Daily Reflection

From a Creighton Student's Perspective

December 8, 2010

Katie Kastl

Junior, Theology and Secondary Education Double Major

Solemnity of the Immaculate Conception
Gn 3:9-15, 20
Ps 98:1, 2-3ab, 3cd-4
Eph 1:3-6, 11-12
Lk 1:26-38

Today is the Feast of the Immaculate Conception: a day in the Church year on which we celebrate the conception of Mary, free of Original Sin. The first reading in from the Book of Genesis. It is the story of the Fall, and Eve becoming the mother of all the living. Our mother, yes, but a mother tainted with sin.

In the second reading, Paul reminds us that God wanted to adopt us as his children. But how was he to accomplish this? He did so by sending His Son to redeem us. I think the way He chose to send His Son to us is important. He did not send Christ to a rich man’s home or a man who became part of the religious elite. Instead, Christ was born to a 16 year-old, unwed mother of low birth status. Yet, she is “full of grace,” as Luke tells us in the Gospel. God would not leave our salvation up to chance. Rather, he decided to give us the Son through a woman whom He filled with grace: grace enough to bear our redeemer.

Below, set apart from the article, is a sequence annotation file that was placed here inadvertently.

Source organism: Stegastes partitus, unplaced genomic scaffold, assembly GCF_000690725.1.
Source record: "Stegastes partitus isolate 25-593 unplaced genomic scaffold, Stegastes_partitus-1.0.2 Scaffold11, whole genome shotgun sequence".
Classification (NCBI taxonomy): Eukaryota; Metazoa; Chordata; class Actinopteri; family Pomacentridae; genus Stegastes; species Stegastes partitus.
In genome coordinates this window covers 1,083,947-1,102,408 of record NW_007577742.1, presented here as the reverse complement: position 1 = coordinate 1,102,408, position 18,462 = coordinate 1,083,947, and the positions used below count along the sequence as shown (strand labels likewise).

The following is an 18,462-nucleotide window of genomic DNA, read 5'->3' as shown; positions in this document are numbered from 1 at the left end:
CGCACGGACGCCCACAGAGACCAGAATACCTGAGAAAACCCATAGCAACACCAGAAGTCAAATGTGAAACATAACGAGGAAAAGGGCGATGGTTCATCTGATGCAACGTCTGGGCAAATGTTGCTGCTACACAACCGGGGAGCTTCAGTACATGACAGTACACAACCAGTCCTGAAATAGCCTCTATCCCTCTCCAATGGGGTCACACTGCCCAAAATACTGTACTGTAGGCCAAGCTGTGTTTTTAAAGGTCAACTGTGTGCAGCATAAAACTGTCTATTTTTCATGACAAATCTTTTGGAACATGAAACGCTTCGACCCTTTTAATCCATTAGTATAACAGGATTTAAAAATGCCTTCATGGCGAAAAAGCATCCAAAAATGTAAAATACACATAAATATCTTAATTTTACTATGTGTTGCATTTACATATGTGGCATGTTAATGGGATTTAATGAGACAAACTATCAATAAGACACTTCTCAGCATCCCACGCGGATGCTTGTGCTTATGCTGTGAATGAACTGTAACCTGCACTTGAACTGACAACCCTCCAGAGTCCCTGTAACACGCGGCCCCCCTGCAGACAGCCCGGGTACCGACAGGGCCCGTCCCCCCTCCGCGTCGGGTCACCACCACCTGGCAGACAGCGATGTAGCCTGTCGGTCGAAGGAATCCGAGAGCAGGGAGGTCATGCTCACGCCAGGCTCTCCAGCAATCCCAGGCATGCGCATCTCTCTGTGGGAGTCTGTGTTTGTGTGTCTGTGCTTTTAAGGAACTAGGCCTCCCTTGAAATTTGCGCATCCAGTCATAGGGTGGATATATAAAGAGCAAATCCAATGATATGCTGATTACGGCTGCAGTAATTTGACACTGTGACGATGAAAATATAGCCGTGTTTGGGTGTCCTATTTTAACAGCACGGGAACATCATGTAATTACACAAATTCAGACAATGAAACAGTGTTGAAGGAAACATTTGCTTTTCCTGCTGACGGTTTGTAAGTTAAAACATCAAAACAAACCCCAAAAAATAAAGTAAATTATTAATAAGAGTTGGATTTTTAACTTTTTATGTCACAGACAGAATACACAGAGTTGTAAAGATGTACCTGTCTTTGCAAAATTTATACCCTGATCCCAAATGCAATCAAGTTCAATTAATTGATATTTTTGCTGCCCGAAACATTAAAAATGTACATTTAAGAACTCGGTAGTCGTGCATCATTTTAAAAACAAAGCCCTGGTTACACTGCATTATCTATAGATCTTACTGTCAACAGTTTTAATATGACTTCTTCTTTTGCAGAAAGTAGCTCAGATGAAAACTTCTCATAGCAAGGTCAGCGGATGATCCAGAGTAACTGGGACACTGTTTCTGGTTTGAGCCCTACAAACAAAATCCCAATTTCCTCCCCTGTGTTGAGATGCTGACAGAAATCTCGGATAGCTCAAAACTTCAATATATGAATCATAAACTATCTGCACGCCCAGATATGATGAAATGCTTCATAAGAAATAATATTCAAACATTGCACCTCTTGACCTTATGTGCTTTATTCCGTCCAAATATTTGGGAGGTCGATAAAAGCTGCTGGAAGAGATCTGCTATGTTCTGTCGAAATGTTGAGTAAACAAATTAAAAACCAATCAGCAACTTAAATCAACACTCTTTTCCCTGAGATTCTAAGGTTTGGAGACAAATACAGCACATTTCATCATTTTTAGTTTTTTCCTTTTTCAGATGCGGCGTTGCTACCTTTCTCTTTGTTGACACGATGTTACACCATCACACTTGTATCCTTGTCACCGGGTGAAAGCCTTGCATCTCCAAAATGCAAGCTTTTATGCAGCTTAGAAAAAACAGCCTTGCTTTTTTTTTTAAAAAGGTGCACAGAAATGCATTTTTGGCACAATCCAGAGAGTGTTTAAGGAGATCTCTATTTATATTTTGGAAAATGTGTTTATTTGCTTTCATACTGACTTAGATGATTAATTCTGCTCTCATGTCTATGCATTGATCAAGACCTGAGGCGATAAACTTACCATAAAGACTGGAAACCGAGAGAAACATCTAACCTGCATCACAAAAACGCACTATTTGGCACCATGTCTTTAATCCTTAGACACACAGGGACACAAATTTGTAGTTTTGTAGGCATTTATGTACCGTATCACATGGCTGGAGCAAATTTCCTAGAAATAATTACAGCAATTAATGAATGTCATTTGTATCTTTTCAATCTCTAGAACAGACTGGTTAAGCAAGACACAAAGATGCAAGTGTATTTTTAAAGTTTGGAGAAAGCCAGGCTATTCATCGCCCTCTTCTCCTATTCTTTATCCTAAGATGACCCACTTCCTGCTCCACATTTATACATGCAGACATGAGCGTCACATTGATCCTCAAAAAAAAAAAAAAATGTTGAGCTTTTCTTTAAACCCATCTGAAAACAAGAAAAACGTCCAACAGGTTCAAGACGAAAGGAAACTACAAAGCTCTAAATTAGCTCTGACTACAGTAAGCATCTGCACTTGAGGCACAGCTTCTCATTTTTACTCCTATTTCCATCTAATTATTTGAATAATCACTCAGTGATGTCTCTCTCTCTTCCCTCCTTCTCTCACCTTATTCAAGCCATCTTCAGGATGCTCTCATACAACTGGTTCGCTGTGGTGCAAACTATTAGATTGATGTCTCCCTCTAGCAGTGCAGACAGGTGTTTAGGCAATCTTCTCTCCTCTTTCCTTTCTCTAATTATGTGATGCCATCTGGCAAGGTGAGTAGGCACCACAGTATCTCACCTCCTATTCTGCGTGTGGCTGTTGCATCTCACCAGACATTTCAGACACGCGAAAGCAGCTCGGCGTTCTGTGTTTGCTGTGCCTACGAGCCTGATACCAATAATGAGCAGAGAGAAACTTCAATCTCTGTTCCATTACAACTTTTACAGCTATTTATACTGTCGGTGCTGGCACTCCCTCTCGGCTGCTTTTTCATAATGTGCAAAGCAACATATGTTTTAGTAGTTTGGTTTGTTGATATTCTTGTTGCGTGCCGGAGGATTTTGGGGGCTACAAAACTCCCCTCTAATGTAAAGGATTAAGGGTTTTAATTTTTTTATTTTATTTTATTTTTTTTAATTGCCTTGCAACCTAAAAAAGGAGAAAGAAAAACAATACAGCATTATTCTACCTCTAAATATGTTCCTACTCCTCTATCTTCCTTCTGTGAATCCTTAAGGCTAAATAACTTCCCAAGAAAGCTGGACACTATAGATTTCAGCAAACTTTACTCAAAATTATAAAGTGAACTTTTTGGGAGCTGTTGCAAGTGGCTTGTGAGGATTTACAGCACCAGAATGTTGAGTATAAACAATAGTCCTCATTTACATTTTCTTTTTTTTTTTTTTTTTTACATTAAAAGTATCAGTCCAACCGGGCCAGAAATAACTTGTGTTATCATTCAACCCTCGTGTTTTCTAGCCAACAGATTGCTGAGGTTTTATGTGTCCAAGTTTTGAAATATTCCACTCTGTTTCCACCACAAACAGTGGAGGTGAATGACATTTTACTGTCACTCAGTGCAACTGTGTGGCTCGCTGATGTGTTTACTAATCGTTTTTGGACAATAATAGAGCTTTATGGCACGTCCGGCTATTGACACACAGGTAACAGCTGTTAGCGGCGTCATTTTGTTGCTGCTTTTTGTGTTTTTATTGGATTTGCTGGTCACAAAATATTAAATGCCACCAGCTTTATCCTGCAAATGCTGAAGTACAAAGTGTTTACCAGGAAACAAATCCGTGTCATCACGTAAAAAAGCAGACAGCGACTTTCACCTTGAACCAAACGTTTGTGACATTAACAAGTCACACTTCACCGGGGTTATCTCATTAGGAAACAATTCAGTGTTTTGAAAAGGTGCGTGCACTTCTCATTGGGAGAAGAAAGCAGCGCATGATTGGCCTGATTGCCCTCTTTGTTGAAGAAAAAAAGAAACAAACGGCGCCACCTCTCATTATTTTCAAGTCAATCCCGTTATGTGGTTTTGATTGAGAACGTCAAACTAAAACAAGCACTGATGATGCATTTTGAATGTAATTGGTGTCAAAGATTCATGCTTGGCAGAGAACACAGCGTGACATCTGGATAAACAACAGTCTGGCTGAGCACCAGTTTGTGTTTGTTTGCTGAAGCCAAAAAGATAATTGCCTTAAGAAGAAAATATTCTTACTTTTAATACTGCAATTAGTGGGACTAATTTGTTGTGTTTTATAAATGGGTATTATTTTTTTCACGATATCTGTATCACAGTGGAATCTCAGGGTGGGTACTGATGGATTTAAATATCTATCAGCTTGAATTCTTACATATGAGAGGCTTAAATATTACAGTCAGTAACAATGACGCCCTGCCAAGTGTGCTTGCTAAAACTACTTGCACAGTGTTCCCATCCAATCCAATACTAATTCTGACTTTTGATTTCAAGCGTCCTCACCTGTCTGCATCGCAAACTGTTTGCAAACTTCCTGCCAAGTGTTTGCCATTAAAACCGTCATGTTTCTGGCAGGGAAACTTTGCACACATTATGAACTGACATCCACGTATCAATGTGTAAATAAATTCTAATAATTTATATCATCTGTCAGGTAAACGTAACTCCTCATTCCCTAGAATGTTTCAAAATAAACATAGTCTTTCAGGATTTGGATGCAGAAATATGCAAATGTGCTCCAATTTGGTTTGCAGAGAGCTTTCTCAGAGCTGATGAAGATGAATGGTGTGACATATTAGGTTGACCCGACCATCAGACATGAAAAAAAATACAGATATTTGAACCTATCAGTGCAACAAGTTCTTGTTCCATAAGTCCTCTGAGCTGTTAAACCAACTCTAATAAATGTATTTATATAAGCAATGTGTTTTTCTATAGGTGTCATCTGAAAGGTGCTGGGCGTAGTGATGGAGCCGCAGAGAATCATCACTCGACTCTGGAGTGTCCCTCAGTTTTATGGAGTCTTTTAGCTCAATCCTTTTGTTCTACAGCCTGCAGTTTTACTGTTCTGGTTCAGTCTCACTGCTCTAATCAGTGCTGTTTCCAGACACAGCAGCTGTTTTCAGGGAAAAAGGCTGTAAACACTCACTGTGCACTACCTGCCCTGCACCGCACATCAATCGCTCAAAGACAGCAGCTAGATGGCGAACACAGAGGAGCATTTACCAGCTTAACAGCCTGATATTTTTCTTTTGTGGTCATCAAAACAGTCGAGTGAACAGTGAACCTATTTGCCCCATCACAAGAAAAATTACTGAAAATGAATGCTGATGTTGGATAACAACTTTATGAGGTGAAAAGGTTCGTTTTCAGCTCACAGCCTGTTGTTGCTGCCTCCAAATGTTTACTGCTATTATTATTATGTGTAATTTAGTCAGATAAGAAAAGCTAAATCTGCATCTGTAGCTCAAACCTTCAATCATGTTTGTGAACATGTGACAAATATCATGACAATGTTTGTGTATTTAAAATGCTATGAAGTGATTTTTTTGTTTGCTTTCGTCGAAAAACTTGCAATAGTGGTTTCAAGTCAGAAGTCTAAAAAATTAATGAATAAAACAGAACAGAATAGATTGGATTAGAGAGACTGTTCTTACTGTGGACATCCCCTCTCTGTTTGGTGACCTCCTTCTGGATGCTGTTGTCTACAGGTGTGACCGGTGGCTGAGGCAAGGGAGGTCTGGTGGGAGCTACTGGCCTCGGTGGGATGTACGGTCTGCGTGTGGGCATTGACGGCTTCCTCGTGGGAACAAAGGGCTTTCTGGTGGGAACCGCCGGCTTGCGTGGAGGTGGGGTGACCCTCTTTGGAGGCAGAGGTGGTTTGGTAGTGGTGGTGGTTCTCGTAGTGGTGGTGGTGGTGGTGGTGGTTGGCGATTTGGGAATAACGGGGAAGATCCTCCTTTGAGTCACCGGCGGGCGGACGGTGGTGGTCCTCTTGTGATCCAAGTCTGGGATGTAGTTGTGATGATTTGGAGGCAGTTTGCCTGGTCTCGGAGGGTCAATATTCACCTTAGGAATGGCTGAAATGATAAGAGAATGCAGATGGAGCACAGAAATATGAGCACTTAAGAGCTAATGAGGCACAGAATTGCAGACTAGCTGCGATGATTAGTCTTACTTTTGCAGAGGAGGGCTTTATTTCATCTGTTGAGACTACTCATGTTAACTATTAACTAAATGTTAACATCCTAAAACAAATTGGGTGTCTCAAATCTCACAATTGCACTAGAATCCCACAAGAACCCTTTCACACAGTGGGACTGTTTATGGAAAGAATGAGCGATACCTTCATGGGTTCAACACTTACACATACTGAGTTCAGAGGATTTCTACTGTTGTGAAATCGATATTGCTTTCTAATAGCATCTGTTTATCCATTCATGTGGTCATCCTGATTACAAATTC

For me, one of the most important things to understand of the Gospel is the last lines. Despite her confusion of what is happening, despite her apprehension of being an unwed mother, despite not seeing the whole plan, Mary says yes. She says, “Behold, I am the handmaid of the Lord. May it be done to me according to your word.” A song I often hear sung on this feast day describes this moment well. It is called “No Wind at the Window,” and the last stanza says, “No payment was promised, no promises made/No wedding was dated, no blue print displayed/Yet Mary, consenting to what none could guess/Replied with conviction, ‘tell God I say yes.’” We should always strive in our lives to echo Mary’s yes. Despite not understanding what God is calling us to do, despite not seeing the entire plan, we should always say “Yes!”


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